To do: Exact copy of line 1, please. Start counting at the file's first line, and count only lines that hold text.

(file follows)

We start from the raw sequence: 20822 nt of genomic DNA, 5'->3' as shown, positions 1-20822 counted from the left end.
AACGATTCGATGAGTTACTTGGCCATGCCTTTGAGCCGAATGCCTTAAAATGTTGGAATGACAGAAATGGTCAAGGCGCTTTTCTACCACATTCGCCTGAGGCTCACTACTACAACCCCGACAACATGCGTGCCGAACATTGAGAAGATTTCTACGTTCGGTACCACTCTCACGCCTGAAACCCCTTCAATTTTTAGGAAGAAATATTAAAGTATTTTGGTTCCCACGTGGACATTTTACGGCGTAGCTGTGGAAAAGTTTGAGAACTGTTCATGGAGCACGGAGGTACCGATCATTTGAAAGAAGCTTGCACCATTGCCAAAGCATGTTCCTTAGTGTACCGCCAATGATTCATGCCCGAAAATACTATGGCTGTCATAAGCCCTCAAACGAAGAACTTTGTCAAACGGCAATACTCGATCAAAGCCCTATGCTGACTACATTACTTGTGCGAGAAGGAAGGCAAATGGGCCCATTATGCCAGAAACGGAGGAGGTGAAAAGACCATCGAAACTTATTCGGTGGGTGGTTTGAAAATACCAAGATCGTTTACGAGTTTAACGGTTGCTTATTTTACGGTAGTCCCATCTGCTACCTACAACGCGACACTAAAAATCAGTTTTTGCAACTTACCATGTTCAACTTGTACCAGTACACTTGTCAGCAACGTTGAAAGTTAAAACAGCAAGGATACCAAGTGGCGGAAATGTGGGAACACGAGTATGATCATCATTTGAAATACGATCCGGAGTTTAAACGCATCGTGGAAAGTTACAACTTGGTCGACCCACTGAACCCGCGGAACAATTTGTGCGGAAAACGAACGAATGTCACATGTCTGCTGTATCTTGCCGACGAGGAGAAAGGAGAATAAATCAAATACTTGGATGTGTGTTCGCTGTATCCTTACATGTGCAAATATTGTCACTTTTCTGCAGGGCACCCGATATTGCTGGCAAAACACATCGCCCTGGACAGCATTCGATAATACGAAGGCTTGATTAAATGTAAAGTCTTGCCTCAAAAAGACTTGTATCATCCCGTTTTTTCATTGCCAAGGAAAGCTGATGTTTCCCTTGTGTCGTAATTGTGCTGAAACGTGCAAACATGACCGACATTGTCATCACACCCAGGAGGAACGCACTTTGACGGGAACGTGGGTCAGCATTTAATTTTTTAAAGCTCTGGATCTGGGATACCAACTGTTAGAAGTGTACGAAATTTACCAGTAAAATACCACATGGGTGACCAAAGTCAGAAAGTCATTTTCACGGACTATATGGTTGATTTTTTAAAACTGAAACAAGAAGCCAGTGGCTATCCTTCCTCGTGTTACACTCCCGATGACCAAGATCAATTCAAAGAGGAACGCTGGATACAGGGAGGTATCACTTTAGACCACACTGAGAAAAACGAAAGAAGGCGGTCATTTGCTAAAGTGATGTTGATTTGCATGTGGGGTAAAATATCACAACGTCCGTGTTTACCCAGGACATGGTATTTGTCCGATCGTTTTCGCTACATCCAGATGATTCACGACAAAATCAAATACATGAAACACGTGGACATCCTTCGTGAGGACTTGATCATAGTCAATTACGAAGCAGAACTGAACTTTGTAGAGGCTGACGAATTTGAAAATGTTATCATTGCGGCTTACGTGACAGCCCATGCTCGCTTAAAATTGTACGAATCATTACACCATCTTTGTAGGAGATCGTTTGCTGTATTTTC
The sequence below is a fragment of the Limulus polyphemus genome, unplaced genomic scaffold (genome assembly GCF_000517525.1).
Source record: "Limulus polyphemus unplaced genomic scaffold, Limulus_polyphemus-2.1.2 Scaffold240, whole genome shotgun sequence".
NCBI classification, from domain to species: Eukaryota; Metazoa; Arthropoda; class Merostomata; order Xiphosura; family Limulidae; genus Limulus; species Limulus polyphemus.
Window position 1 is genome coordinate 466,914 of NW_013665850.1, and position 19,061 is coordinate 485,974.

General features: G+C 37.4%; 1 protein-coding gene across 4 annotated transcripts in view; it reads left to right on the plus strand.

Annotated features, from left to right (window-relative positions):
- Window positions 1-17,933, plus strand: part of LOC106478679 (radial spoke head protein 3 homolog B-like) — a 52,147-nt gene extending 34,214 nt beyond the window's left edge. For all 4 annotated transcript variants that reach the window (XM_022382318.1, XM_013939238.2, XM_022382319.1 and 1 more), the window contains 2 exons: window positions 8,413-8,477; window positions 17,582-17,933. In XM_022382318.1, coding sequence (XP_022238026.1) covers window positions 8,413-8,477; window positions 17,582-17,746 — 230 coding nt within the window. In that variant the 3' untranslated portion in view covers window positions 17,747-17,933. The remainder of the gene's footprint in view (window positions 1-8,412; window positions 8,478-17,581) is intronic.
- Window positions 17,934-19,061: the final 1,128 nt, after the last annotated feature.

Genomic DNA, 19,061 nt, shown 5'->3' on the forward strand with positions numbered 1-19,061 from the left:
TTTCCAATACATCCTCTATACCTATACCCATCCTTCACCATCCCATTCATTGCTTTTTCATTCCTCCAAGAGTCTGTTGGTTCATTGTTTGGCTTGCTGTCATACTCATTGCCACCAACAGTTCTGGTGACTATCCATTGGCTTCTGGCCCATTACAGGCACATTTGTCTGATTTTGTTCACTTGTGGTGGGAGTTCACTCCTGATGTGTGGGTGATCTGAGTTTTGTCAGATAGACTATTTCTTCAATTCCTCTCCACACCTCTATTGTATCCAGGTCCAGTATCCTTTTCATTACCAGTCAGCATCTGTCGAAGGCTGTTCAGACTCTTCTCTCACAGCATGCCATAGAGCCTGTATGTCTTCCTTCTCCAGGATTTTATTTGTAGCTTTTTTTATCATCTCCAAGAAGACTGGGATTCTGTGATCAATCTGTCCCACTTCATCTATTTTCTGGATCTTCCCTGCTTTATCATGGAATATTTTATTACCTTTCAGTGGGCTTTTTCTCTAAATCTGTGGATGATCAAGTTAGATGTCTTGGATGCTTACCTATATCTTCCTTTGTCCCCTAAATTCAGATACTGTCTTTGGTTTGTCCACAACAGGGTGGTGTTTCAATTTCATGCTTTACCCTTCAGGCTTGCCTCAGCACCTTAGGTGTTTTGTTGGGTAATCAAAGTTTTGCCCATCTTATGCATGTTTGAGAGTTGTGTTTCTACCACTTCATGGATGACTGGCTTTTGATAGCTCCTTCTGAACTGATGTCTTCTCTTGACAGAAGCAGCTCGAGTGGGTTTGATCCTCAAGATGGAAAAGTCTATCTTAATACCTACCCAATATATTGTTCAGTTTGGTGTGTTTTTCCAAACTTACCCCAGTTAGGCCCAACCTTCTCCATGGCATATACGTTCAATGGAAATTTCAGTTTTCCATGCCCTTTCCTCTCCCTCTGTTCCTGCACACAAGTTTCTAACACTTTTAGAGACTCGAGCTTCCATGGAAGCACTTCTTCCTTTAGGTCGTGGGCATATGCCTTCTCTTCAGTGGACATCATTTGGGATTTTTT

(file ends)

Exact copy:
We start from the raw sequence: 20822 nt of genomic DNA, 5'->3' as shown, positions 1-20822 counted from the left end.